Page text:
As walkability continues to grown in popularity, it is also becoming a desire for retirees as they look for locations where they wish to retire. New York Times staffer John F. Wasik takes a look at the shift of retirees from isolated gated sub-divisions or large home on golf courses to walkable urban communities.

The benefits of these walkable communities include better and social engagements. While they reduce some of the disabilities that people face when they get older, building them comes with their own set of difficulties:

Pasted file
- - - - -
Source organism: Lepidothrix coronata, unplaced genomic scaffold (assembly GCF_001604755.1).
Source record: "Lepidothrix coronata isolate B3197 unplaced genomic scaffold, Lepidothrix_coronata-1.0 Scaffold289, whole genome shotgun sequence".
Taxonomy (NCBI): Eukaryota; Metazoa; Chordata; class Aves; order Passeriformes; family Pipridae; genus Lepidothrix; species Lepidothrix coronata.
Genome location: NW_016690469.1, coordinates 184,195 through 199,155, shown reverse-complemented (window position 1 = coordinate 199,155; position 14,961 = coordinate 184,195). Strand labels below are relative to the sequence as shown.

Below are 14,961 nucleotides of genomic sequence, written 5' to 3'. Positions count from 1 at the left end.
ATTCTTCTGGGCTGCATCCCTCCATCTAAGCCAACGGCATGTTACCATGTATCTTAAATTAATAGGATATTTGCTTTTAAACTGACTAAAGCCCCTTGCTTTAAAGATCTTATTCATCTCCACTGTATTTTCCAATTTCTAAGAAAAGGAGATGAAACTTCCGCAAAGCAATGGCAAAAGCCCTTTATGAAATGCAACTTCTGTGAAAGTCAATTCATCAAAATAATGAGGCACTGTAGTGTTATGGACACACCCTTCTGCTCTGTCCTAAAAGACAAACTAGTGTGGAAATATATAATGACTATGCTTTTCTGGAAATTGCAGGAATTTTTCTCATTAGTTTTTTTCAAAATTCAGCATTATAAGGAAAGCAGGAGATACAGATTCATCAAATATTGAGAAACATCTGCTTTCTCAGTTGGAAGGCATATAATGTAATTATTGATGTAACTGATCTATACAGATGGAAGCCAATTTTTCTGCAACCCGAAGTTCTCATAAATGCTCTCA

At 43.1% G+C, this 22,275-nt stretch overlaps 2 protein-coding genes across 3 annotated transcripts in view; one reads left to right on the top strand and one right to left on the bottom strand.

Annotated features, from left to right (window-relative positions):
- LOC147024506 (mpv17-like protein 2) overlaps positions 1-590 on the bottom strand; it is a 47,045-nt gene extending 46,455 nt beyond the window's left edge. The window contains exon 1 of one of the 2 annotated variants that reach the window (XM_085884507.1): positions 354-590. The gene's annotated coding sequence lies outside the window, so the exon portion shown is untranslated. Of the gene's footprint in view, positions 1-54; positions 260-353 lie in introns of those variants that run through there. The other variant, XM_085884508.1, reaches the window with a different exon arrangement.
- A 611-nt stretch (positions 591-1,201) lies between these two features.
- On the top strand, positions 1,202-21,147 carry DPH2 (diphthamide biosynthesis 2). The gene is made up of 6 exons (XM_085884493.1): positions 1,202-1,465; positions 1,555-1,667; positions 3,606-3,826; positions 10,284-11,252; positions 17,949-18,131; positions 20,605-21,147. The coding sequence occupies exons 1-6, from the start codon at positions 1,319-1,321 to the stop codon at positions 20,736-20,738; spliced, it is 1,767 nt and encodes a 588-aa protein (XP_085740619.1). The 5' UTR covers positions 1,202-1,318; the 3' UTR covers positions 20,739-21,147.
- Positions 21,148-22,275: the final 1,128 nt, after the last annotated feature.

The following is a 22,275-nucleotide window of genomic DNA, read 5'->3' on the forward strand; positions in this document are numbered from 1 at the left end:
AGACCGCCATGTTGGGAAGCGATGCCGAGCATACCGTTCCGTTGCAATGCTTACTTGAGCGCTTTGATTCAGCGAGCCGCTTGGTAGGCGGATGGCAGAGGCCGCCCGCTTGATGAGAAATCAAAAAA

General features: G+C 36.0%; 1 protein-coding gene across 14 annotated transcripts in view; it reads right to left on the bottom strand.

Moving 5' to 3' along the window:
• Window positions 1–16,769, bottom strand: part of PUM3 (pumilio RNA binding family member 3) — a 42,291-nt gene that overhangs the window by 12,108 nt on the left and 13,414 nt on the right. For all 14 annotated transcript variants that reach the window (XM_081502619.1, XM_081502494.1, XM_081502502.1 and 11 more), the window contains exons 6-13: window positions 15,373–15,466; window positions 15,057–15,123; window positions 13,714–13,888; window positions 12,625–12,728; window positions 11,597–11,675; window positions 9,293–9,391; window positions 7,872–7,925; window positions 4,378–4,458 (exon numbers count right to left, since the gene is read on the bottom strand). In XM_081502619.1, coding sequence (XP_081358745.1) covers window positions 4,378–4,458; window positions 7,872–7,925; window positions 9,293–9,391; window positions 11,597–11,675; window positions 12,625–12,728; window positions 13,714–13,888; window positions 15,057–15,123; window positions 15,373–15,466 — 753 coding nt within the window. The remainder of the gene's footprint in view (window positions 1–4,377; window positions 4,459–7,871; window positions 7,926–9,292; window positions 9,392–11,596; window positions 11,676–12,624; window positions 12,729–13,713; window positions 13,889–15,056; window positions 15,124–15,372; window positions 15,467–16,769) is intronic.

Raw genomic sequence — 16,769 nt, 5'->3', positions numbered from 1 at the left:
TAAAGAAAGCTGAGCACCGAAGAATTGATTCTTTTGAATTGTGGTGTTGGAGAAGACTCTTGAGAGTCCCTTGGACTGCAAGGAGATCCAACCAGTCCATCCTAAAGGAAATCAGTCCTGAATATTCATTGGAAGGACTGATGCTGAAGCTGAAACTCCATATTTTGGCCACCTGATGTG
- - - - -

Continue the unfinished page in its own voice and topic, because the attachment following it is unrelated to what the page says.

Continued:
Age-friendly communities within cities may require extensive infrastructure improvements, including wider sidewalks, bike lanes, more public transportation options and longer pedestrian signal walk times. Local officials may not want to rezone or invest in the improvements or even permit them.

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